Western Conf. Finals Preview
The journey certainly didn’t go quite as expected for the Mercury, but the destination is exactly where they want to be…for now.
Facing the juggernaut that is the Minnesota Lynx in the 2013 Western Conference Finals, this Phoenix team is vastly different than the one the Lynx played (and beat) five times before the 2013 WNBA All-Star break.
Related: Postgame Videos: Game 3 vs. LA | WCF Game 2 Tickets | Photos: Western Conference Semifinals
Indeed, the most notable difference is undoubtedly on the defensive end of the floor. Under Russ Pennell, the Mercury’s focus is more on protecting the paint and rebounding than the previous running-and-gunning philosophy.
More importantly, though, they’ve seen results with the new direction. Rather, there is a direct correlation with how well the Mercury defends and rebounds in regards to victories.
“That’s where this series will be won,” said Pennell. “Minnesota is a great team. Everyone knows that. They’re well-coached and know exactly what they’re roles are. I believe the team that comes out of this series will be the one who defends and rebounds better. But I like the heart and resilience that we’ve shown as a team in the last few weeks, especially in the LA series. I like where we’re at right now. We’ll make some adjustments, as we do before every game.
“We’ll be ready.”
One nice thing for the Mercury is the increased gap in time between games. In the Semifinals against the Sparks, Phoenix played three tough, intense games in a span of five days. And although they ended up winning both games on the road, the Mercury has essentially played in game or had a travel day for the past 10 days. The hectic schedule can certainly take a toll on the body, as it does for every WNBA team.
In the first two games of the Western Conference Finals, however, they’ll play two games in a span of six days (Thursday, Sept. 26 in Minnesota, Sunday Sept. 29 in Phoenix).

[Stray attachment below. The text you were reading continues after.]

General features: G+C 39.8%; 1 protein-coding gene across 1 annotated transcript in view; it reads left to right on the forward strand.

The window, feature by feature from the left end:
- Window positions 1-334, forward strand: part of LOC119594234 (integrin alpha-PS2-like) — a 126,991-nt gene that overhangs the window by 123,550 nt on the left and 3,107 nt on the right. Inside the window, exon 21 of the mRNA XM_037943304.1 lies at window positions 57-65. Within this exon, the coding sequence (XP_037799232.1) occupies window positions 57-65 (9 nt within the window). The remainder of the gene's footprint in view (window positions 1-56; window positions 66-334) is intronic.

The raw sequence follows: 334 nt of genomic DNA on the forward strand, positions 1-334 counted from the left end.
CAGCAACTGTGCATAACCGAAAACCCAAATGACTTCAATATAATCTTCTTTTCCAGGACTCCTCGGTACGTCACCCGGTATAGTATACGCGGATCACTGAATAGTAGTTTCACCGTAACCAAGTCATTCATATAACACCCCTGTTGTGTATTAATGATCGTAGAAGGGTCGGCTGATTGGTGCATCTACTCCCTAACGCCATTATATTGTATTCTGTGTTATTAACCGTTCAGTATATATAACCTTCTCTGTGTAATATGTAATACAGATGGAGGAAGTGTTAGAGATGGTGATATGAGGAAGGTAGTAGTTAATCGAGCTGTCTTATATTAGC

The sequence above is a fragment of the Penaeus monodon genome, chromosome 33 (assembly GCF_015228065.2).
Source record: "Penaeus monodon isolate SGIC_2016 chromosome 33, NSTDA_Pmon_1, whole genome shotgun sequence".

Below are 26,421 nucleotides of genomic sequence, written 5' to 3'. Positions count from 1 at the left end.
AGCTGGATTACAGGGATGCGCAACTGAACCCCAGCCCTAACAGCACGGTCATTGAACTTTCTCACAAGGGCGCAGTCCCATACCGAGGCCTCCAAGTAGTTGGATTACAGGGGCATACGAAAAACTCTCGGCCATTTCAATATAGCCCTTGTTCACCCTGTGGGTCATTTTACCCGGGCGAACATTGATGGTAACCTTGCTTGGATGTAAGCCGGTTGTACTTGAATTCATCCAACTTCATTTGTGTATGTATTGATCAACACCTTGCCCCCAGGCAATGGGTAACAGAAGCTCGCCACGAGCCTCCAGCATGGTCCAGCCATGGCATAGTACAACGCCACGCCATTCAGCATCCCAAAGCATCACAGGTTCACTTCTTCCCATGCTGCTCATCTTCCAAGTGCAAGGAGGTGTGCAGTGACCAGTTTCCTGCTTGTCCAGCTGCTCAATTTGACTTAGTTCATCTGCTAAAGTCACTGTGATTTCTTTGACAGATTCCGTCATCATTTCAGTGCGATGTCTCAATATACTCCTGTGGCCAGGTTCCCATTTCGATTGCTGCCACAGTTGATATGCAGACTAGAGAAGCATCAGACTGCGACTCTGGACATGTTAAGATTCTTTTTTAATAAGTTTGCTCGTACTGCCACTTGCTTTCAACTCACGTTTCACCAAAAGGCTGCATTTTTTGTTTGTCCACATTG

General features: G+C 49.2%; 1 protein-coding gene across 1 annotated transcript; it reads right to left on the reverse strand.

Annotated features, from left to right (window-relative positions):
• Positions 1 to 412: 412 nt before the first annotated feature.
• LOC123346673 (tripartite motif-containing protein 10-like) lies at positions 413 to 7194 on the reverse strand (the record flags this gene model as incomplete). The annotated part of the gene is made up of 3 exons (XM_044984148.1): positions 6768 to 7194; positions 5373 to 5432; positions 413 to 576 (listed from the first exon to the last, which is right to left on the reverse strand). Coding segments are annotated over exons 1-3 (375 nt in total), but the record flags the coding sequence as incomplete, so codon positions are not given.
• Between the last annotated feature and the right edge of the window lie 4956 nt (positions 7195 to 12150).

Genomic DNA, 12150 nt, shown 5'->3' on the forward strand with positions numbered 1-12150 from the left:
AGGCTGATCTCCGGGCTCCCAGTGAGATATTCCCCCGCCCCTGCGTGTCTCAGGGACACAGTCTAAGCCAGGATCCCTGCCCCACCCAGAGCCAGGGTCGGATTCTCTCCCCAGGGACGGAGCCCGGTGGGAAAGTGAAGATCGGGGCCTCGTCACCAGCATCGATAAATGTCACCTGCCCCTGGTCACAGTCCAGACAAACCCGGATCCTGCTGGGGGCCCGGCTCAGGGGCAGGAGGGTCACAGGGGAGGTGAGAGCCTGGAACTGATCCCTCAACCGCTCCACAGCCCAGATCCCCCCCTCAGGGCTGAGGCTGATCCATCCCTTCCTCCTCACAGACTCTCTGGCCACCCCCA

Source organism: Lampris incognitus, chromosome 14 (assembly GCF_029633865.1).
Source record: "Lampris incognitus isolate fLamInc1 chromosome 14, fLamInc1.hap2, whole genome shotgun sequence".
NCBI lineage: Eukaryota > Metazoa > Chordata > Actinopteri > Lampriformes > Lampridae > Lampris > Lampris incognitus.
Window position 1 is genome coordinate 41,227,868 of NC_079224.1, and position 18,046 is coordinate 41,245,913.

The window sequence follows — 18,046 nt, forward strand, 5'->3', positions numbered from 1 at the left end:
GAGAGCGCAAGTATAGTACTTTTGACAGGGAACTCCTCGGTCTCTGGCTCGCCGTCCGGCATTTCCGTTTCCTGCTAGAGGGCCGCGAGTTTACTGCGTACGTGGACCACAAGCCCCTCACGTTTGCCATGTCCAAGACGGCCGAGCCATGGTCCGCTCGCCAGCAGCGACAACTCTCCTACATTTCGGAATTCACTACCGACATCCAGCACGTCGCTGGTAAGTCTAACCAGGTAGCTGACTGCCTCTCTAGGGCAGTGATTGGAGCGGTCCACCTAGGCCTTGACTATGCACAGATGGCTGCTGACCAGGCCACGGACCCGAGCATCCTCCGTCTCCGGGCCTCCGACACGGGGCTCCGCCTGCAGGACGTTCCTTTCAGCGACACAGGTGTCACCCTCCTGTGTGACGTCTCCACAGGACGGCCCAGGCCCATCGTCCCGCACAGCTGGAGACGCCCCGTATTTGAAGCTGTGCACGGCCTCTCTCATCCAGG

“It’s nice,” Diana Taurasi said. “But I think at this point you can’t think about rest. You just have to get out in play. The extra days will allow us to recuperate a bit more, but it doesn’t mean a thing if we don’t come out sharp.
“We know Minnesota will be ready for us, so we have to match their intensity regardless of how many rest days we have.”
Against the Sparks, each Phoenix Mercury player – at some point – came up with a big play at an opportune moment. In Game 1, Lynetta Kizer had 11 huge minutes. In Game 2, Penny Taylor nailed a couple key buckets. Then in Game 3, the rookies Brittney Griner and Jasmine James were clutch when it mattered most.
Needless to say, Phoenix will need the same type of production from everyone against the Lynx.
“The one thing about this team is that we trust each other,” Candice Dupree said. “We know that at any given time someone can make a big shot or defensive stop. Having that belief in one another can take us to another level, as we saw in round one.”
As mentioned above, this will be the first time a Russ Pennell-led Mercury team plays Minnesota. Most analysts will note the five times the Lynx has beat the Mercury in 2013, but there’s little denying the Lynx should see an improved Mercury team in terms of efficiency on both ends of the floor.
Pennell’s focus is always on continuous improvement. The Mercury played well against the Sparks, but there are definitely areas they’ll need to correct before facing the Lynx. Phoenix will need to shore up their offensive/defensive rebounding, pick-and-roll defense and ball movement on offense.
“There’s no question we are better prepared,” added DeWanna Bonner. “I mean in terms of having an identity on the defensive end and playing hard. At this point, it’s anyone’s series to win. We know how good the Lynx are. We just have to keep playing with heart and control the things we are able to.
“If we do that, I like our chances.”